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Care Guide

About Care Guides[x] These care guides are written to help your clients understand common conditions, tests, and procedures, as well as to provide basic information about pet care. They are based on the most up-to-date, documented information, recommendations, and guidelines available in the United States at the time of writing. Pharmaceutical product licensing, availability, and usage recommendations are based on US product information. Use the Download Handout button to generate a PDF for printing or e-mailing to your clients.

Feline Leukemia Virus

    • Feline leukemia is a contagious disease that can be fatal among cats.
    • Feline leukemia has been linked to the development of certain cancers in cats.
    • Cats that go outside are at increased risk for exposure to feline leukemia.
    • Vaccination can aid in the prevention of disease associated with feline leukemia.

    What Is Feline Leukemia?

    Feline leukemia virus (FeLV) is contagious among cats.  Unlike many other viruses that enter specific cells in the body and destroy them, FeLV enters certain cells in a cat’s body and changes the cells’ genetic characteristics. This permits FeLV to continue reproducing within the cat each time infected cells divide. This allows FeLV to become dormant (inactive) in some cats, making disease transmission and prognosis (outlook) difficult to predict.

    How Do Cats Become Infected With Feline Leukemia?

    Feline leukemia is generally transmitted through contact with saliva from an infected cat. Other body fluids, like nasal secretions, urine, feces, and milk, can also contain virus. Certain “social” behaviors such as mutual grooming and sharing food or water bowls can spread the disease; some cats become infected through bite wounds. Kittens can become infected during fetal development or during the first days of life as their mothers nurse and care for them.

    FeLV is killed by many disinfectants and does not live for very long in the environment, so contact with an infected cat (or food/water bowls) is the most common way for the disease to spread. However, predicting which cats can transmit the disease is complicated because some cats that are potentially contagious may not show signs of illness. 

    Signs of Feline Leukemia

    Not every cat that becomes infected with FeLV develops clinical signs or long-term complications associated with the virus. However, some cats may experience various illnesses and immune suppression before eventually dying of FeLV-associated complications.

    Because FeLV can affect almost any organ system in the body, associated clinical signs and illnesses can vary significantly and include the following:

    • Anemia (inadequate numbers of red blood cells)
    • Leukemia
    • Immune suppression
    • Fever
    • Lethargy (tiredness)
    • Chronic respiratory infections
    • Chronic oral and gum infections
    • Cancer of the lymphatic system (and other cancers)

     Diagnosis and Treatment

    Because there are several stages of disease and not every cat handles FeLV infection the same way, diagnosis is not always straightforward. Some infected cats test positive on routine FeLV screening tests, whereas specific tests on blood or bone marrow are required to confirm infection in other cats. Some cats may test positive on blood tests when they are young kittens but test negative later. Similarly, some cats may test negative at one point and test positive later as the virus progresses through various stages in the body. Because FeLV infection can have many clinical presentations, your veterinarian may want to test your cat if he or she seems to be ill—especially if a fever is present. Some cats need to have multiple tests done to confirm infection.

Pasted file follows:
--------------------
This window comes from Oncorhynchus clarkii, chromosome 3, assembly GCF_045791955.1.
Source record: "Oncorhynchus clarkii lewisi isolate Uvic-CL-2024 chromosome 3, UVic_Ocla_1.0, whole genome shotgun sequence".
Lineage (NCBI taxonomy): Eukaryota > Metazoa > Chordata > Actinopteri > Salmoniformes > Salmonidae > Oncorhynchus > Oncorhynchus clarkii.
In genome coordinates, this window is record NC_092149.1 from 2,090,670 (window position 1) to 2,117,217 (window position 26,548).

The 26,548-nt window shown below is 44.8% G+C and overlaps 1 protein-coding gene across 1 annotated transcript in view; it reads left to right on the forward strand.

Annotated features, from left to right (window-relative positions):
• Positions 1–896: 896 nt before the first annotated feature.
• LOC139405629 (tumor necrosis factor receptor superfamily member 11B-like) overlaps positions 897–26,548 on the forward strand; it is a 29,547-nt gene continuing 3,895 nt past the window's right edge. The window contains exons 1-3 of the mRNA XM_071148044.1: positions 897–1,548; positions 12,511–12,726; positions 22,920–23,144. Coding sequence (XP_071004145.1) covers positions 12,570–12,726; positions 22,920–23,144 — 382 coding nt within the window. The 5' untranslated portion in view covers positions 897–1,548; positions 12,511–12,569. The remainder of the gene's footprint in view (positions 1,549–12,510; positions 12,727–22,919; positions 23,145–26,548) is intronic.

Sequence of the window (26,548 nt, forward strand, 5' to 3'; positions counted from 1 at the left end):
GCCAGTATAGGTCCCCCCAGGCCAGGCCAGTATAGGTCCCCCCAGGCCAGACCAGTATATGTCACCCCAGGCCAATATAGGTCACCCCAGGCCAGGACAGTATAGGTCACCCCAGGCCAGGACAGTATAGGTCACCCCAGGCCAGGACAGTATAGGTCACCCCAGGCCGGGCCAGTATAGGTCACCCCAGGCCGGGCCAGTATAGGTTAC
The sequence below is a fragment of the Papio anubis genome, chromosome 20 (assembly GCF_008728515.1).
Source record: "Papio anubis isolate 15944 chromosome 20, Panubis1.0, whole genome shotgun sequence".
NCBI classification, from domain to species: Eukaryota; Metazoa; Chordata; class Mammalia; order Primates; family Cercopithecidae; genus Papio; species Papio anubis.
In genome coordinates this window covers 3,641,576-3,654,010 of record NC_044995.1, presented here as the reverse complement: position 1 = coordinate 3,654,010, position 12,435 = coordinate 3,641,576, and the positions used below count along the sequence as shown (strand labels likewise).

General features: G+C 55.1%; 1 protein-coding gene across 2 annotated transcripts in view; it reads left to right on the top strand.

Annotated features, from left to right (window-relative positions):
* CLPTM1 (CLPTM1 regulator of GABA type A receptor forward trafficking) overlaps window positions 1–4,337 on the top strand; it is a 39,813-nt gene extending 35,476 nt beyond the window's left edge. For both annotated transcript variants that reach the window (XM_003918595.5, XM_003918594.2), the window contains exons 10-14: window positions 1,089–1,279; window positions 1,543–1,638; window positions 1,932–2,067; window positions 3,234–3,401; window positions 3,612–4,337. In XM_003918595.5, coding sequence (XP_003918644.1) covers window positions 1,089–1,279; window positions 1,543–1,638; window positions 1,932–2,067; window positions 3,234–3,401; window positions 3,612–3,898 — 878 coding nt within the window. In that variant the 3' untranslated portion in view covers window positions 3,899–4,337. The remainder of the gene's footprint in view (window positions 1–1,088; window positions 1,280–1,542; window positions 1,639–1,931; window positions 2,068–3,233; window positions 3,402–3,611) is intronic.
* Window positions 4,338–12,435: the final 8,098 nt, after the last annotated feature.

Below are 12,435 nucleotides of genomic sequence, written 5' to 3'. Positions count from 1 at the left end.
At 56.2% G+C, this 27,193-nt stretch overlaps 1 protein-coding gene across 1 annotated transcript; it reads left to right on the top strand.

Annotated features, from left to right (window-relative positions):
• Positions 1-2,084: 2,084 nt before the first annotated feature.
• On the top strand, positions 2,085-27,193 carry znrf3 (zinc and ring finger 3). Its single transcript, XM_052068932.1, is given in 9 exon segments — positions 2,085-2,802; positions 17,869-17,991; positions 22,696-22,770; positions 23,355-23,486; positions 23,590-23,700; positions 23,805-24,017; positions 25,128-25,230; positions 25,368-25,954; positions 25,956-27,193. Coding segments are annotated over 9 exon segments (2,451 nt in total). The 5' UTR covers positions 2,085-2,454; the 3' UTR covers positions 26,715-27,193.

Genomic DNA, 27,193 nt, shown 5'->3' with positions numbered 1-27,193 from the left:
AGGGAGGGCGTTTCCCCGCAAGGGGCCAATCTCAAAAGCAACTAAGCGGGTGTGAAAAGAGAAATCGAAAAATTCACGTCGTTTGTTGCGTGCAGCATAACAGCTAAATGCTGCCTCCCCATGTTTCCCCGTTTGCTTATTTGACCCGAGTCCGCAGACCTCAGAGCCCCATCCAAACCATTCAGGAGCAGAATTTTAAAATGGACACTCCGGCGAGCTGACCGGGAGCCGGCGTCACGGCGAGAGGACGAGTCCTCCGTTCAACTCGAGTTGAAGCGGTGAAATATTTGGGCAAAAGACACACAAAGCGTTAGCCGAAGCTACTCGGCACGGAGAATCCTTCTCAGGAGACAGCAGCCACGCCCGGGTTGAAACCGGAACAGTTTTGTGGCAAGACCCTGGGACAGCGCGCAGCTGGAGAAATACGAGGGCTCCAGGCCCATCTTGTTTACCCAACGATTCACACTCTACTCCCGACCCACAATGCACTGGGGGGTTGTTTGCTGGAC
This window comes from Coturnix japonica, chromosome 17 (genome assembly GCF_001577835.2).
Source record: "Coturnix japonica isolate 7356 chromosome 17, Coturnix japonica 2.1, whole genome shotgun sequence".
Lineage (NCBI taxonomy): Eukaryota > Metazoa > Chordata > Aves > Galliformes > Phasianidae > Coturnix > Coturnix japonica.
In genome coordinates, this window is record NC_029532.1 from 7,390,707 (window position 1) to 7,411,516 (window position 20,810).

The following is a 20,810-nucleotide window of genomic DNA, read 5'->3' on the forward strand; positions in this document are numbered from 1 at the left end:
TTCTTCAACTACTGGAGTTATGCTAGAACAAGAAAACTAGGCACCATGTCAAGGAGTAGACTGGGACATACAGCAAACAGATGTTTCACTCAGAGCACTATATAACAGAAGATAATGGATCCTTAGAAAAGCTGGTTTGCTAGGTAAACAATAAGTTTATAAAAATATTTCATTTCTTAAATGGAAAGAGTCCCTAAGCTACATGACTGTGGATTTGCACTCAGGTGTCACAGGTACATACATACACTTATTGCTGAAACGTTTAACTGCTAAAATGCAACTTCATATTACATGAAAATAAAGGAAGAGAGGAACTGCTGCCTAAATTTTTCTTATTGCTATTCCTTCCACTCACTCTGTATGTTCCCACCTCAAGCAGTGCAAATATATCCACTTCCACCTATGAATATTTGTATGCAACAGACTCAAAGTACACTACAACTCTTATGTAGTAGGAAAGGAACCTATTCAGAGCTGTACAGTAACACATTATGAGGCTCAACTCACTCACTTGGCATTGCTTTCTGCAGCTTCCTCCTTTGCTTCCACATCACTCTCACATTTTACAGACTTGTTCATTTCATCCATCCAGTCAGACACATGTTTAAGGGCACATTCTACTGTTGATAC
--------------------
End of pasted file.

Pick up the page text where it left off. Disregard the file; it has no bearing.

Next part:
Treatment options for FeLV are limited, and no treatment can eliminate the virus. Some antiviral or immunomodulating drugs have been investigated, but most treatments are aimed at managing the clinical signs and complications. Cats that are anemic may receive blood transfusions; cats that are dehydrated or not eating may receive intravenous fluids and feedings; chemotherapy is sometimes helpful in managing cancers; and antibiotics may be used to treat associated infections.

    Vaccination and Prevention

    Several vaccines are available for preventing disease associated with FeLV. All of the available FeLV vaccines have been tested and found to be safe and effective when administered as directed.

    Kittens are generally vaccinated against FeLV around 8 to 9 weeks of age. A booster vaccination is given 3 to 4 weeks later according to the vaccine label, followed by boosters each year as long as the risk for exposure remains. Cats that go outside or live with other cats are at greater risk for exposure to FeLV compared with cats that stay indoors and have limited contact with other cats. If risk for exposure is low, your veterinarian may not recommend the FeLV vaccine for your cat. Ask your veterinarian about how to protect your cat from this disease.

    Because FeLV is transmitted through contact, keeping sick cats separated from healthy cats can reduce the likelihood of transmission. Any new kitten or cat being introduced into the home should be examined by a veterinarian as soon as possible and separated from all other household pets for a quarantine period of several weeks. During that time, the new cat should be tested for FeLV and monitored closely for any signs of illness. Any problems should be reported to your veterinarian before introducing the new cat to your other pets.